“Meditation is all about the pursuit of nothingness. It's like the ultimate rest. It's better than the best sleep you've ever had. It's a quieting of the mind. It sharpens everything, especially your appreciation of your surroundings. It keeps life fresh” (Jackman). Meditation is not a cure of every mental problem-it is not a cure- but it helps improve what many suffer of. But what exactly is meditation? Meditation is the process in which one relaxes his/her body and soothes the mind. There are many ways to meditate but it can be as simple as sitting in a quiet room, with your eyes closed, and focused on your breath, leaving your mind blank and empty. This process can be as short as twenty minutes.
Its origin is truly unclear or uncertain, but research indicates that meditation was commonly used in early centuries by mainly Asian countries, like Japan, China, and India. Although they have long history of the use of meditation, it can be said that meditation was spread throughout the world and became universal. It is seen in every country, and has been used for centuries. The differences between the using of meditation in distinct countries begin in the way they meditate, meaning their styles and techniques. In meditation, your cultural background, your religion, and your faith do not matter, the purpose or outcome is the same. Meditation helps us all explore our mind whether it is the unconscious or conscious mind. We learn so many aspects of our life that we sometimes forget. Today, we live differently than before; we can really say we live a fast or hectic life. We often rush, stress, and worry about a variety of things, things that block our mind from thinking accordingly. Thus, meditation helps both physically and mentally. Mentally, meditation reduces anxiety, improves emotional stability, allows one’s creativity to develop further, cultivates intuitions, and produces a person to sleep better and longer.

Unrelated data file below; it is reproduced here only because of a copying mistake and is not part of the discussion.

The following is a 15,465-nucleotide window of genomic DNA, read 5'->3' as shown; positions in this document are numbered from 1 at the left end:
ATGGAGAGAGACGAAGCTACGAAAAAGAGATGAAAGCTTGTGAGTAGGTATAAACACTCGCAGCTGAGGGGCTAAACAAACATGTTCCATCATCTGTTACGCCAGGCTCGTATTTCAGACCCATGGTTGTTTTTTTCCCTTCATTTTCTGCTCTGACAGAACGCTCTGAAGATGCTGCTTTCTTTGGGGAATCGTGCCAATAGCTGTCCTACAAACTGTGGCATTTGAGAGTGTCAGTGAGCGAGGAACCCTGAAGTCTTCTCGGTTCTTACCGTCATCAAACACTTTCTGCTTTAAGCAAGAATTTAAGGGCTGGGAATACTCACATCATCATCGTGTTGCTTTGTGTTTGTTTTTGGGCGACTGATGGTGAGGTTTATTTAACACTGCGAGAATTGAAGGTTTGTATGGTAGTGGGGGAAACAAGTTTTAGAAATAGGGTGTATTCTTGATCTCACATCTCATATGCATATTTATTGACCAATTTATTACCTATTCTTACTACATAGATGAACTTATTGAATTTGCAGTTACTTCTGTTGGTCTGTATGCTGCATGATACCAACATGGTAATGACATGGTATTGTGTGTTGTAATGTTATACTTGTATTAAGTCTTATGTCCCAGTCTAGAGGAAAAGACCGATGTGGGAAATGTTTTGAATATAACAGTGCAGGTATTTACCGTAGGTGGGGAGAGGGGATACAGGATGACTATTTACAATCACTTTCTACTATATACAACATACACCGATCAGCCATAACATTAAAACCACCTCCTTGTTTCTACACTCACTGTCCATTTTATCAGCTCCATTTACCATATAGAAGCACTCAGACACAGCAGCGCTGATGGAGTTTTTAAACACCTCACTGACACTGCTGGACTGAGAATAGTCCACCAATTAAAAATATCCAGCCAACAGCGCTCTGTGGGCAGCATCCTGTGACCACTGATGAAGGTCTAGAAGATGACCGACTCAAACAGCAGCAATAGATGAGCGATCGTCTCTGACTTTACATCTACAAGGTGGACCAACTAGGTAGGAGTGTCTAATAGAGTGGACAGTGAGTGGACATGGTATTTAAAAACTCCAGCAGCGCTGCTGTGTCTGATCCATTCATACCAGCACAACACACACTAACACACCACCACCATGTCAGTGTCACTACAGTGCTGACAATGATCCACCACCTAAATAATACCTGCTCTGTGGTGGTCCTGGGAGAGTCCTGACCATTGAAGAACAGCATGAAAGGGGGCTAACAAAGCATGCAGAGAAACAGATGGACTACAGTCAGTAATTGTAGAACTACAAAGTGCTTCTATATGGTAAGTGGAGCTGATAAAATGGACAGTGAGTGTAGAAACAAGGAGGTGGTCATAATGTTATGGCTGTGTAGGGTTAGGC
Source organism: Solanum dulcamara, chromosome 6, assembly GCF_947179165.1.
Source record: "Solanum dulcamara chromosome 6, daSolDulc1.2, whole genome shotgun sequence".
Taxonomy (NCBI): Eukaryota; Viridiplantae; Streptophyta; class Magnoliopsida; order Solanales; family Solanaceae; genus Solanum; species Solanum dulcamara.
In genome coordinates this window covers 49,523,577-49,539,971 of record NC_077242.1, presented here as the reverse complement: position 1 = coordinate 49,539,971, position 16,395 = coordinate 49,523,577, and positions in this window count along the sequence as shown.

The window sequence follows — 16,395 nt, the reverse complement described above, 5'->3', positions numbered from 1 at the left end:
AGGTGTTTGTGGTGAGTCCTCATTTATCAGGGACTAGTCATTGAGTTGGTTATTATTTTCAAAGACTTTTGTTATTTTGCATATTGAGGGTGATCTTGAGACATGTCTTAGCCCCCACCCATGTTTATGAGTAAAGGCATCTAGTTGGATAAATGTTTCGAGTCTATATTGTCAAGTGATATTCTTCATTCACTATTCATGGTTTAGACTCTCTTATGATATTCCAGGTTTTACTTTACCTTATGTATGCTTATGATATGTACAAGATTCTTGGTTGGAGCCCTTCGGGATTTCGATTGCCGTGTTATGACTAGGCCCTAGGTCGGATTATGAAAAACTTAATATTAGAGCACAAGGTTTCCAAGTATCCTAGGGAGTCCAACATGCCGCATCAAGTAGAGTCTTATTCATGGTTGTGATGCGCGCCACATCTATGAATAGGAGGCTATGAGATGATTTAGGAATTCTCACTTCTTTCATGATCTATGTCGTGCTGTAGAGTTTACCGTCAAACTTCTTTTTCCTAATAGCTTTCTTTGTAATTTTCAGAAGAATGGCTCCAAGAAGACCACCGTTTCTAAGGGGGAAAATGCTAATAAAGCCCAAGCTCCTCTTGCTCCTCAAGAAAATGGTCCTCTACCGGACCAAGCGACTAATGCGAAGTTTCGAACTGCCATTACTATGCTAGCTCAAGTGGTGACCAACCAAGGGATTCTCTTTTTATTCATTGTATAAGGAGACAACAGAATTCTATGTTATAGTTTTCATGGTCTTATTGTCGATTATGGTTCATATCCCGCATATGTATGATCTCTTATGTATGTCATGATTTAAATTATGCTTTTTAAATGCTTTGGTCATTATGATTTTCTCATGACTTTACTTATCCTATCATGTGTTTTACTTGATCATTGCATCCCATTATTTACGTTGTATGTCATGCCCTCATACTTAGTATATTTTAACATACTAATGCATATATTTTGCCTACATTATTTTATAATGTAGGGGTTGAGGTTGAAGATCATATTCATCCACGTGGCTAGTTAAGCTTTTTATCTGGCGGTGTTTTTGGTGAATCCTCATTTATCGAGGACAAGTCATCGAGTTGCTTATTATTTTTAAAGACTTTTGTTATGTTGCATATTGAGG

Meditation reduces anxiety. Madhav Goyal, an assistant instructor in the Division of General Internal Medicine at the Johns Hopkins University School, and some other researchers conducted an examination in which they concentrated on 47 clinical trials. Their study took place through June 2013 and it involved 3,515 participants who suffered of various mental health issues, including depression, anxiety, stress, and insomnia. The participants were asked to follow and eight week training program of mindfulness meditation. After the research was concluded and the program was over, researchers were able to tell that meditation exposed evidence of improvement in those symptoms of anxiety, depression, and discomfort. Madhav Goyal took the placebo effect in consideration, and even with it, mindfulness meditation was able to hold its effects and importance true.
Besides reducing anxiety, meditation develops emotional stability. Another research done by examiners from different universities in Boston, Massachusetts, was able...